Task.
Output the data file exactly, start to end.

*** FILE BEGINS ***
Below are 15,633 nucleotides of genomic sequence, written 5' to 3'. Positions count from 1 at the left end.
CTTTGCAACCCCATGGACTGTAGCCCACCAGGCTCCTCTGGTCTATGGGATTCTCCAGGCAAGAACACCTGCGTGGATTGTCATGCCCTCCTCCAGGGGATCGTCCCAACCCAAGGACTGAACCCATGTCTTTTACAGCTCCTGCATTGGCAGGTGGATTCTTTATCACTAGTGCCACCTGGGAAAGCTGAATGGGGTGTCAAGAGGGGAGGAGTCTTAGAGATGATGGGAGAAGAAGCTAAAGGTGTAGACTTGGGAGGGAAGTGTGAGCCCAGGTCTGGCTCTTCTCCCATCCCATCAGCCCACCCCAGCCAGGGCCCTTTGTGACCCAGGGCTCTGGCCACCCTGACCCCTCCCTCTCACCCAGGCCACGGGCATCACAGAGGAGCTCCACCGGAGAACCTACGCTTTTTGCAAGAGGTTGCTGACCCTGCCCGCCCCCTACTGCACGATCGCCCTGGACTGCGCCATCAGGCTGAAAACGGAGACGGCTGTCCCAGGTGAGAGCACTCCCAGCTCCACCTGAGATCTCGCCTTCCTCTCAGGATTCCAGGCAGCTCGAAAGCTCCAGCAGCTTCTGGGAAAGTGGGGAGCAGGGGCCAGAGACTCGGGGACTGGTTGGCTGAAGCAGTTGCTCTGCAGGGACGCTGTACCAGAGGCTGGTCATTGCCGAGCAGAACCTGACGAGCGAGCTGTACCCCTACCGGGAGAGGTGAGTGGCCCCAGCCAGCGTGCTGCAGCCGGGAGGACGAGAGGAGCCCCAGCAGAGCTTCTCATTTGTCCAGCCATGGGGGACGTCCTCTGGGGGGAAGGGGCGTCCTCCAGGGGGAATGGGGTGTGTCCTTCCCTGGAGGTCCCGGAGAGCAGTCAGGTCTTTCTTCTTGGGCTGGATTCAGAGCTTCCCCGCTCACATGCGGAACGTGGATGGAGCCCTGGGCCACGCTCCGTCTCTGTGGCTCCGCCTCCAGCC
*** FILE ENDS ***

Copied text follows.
Below are 15,633 nucleotides of genomic sequence, written 5' to 3'. Positions count from 1 at the left end.
CTTTGCAACCCCATGGACTGTAGCCCACCAGGCTCCTCTGGTCTATGGGATTCTCCAGGCAAGAACACCTGCGTGGATTGTCATGCCCTCCTCCAGGGGATCGTCCCAACCCAAGGACTGAACCCATGTCTTTTACAGCTCCTGCATTGGCAGGTGGATTCTTTATCACTAGTGCCACCTGGGAAAGCTGAATGGGGTGTCAAGAGGGGAGGAGTCTTAGAGATGATGGGAGAAGAAGCTAAAGGTGTAGACTTGGGAGGGAAGTGTGAGCCCAGGTCTGGCTCTTCTCCCATCCCATCAGCCCACCCCAGCCAGGGCCCTTTGTGACCCAGGGCTCTGGCCACCCTGACCCCTCCCTCTCACCCAGGCCACGGGCATCACAGAGGAGCTCCACCGGAGAACCTACGCTTTTTGCAAGAGGTTGCTGACCCTGCCCGCCCCCTACTGCACGATCGCCCTGGACTGCGCCATCAGGCTGAAAACGGAGACGGCTGTCCCAGGTGAGAGCACTCCCAGCTCCACCTGAGATCTCGCCTTCCTCTCAGGATTCCAGGCAGCTCGAAAGCTCCAGCAGCTTCTGGGAAAGTGGGGAGCAGGGGCCAGAGACTCGGGGACTGGTTGGCTGAAGCAGTTGCTCTGCAGGGACGCTGTACCAGAGGCTGGTCATTGCCGAGCAGAACCTGACGAGCGAGCTGTACCCCTACCGGGAGAGGTGAGTGGCCCCAGCCAGCGTGCTGCAGCCGGGAGGACGAGAGGAGCCCCAGCAGAGCTTCTCATTTGTCCAGCCATGGGGGACGTCCTCTGGGGGGAAGGGGCGTCCTCCAGGGGGAATGGGGTGTGTCCTTCCCTGGAGGTCCCGGAGAGCAGTCAGGTCTTTCTTCTTGGGCTGGATTCAGAGCTTCCCCGCTCACATGCGGAACGTGGATGGAGCCCTGGGCCACGCTCCGTCTCTGTGGCTCCGCCTCCAGCC